Workers’ Rights

Protect Workers RightsAn employer doesn’t usually have to give a work reference – but if they do, it must be fair and accurate. Workers may be able to challenge a reference they think is unfair or misleading.

Employers must give a reference if:

  • there was a written agreement to do so
  • they’re in a regulated industry, like financial services

If they give a reference it:

  • must be fair and accurate – and can include details about workers’ performance and if they were sacked
  • can be brief – such as job title, salary and when the worker was employed

Once the worker starts with a new employer they can ask to see a copy of a reference. They have no right to ask their previous employer.

Bad references

If the worker thinks they’ve been given an unfair or misleading reference, they may be able to claim damages in a court. The previous employer must be able to back up the reference, such as by supplying examples of warning letters.

Workers must be able to show that:

  • it’s misleading or inaccurate
  • they ‘suffered a loss’ – for example, a job offer was withdrawn

Workers can get legal advice, including from Citizens Advice. They may also get legal aid.

Discrimination and unfair dismissal

Workers might also claim damages from a court if:

  • the employment contract says they must be given a reference but the employer refuses to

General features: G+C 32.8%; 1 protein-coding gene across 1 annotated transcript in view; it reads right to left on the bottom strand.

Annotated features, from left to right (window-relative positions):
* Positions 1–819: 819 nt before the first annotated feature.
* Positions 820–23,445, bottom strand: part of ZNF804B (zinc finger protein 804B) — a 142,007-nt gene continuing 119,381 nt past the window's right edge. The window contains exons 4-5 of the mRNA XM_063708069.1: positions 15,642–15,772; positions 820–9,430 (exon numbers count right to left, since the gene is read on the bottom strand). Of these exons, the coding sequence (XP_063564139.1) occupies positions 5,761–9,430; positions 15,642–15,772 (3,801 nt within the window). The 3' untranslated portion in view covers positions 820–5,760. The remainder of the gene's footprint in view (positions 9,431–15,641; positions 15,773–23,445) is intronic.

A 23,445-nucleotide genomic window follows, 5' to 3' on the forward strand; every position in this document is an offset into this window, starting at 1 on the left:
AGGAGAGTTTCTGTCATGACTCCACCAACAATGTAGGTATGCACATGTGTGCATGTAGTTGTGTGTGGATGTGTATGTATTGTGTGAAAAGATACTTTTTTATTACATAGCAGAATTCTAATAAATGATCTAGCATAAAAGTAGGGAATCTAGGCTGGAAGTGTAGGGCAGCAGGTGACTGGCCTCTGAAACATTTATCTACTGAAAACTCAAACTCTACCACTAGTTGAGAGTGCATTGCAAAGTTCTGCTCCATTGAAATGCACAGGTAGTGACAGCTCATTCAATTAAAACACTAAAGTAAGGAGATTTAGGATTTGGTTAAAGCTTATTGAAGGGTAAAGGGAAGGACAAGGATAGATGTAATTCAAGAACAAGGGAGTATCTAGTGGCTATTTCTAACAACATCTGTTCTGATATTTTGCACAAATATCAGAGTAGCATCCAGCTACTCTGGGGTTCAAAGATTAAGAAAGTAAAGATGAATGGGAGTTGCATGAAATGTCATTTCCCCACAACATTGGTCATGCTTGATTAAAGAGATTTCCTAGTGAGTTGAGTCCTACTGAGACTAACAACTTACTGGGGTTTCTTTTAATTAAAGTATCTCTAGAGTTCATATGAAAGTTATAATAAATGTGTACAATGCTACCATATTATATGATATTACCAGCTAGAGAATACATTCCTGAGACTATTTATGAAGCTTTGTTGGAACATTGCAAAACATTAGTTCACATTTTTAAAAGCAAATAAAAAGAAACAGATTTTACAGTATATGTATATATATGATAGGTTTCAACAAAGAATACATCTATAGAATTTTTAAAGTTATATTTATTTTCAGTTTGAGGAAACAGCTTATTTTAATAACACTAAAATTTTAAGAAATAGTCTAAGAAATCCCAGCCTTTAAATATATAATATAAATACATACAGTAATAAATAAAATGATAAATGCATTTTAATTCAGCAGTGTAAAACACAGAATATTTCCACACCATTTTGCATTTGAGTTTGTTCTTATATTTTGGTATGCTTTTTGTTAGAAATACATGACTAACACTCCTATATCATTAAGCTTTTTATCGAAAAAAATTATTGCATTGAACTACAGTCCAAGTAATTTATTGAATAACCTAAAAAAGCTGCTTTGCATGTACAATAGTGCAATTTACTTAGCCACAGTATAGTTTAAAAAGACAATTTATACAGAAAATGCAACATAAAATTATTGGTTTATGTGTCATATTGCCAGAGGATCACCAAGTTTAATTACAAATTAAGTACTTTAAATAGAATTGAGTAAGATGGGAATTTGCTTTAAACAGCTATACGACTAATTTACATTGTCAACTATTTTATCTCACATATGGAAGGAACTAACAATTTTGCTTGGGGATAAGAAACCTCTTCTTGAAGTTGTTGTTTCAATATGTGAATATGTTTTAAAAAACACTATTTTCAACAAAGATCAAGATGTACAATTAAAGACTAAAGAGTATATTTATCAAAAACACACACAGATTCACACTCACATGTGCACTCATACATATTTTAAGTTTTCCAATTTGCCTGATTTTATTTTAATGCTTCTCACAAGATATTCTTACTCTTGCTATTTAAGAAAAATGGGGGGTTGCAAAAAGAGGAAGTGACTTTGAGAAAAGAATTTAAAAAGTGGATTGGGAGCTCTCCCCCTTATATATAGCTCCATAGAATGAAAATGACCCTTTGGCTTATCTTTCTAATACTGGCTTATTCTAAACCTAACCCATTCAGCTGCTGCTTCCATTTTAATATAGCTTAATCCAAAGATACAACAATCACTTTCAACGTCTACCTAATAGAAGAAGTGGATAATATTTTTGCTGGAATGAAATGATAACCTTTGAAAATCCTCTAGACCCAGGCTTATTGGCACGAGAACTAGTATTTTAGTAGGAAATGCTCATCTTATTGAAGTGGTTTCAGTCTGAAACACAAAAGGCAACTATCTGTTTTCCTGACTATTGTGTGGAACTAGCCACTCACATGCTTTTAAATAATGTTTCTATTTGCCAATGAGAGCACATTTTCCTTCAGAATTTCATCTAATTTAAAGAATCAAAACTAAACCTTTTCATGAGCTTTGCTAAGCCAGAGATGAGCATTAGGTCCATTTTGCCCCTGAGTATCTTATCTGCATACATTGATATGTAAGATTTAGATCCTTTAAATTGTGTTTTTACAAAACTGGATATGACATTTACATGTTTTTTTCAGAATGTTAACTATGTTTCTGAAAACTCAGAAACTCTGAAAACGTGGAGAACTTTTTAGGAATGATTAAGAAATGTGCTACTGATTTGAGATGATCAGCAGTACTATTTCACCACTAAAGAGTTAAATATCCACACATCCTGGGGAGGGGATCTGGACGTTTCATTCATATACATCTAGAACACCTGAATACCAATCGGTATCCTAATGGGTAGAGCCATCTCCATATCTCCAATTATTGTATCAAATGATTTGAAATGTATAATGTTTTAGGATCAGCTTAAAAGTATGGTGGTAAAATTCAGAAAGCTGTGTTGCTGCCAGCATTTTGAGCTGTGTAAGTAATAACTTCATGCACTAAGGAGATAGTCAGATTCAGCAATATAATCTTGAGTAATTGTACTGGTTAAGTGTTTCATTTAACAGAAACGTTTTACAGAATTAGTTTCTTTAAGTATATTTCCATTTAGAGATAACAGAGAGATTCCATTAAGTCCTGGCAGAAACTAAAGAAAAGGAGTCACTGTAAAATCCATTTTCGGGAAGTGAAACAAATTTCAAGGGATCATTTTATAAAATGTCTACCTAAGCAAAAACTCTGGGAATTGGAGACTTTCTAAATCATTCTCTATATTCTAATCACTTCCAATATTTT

• the worker is sacked because they’ve been asked to give a reference while the worker’s still working for them

Workers can get legal advice, including from Citizens Advice. They may also get legal aid.

Contact Acas (Advisory, Conciliation and Arbitration Service) for advice.

Acas helpline
Telephone: 0300 123 11 00
Textphone: 18001 0300 123 11 00
Monday to Friday, 8am to 6pm

Repaying Your Student Loan

Student LoansWhen you start repaying

You’ll only repay your student loan when your income is over the threshold amount for your repayment plan. The threshold amounts change on 6 April every year.

The earliest you’ll start repaying is either:

  • the April after you leave your course
  • the April 4 years after the course started, if you’re studying part-time

Your repayments automatically stop if either:

  • you stop working
  • your income goes below the threshold

If you have a Plan 1 student loan

You’ll only repay when your income is over £382 a week, £1,657 a month or £19,895 a year (before tax and other deductions).

If you have a Plan 2 student loan

You’ll only repay when your income is over £524 a week, £2,274 a month or £27,295 a year (before tax and other deductions).

If you have a Plan 4 student loan

You’ll only repay when your income is over £480 a week, £2,083 a month or £25,000 a year (before tax and other deductions).

If you’re on a Postgraduate Loan repayment plan

If you took out a Master’s Loan or a Doctoral Loan, you’ll only repay when your income is over £403 a week, £1,750 a month or £21,000 a year (before tax and other deductions).

Early repayments

There’s no penalty for paying some or all of your loan off early.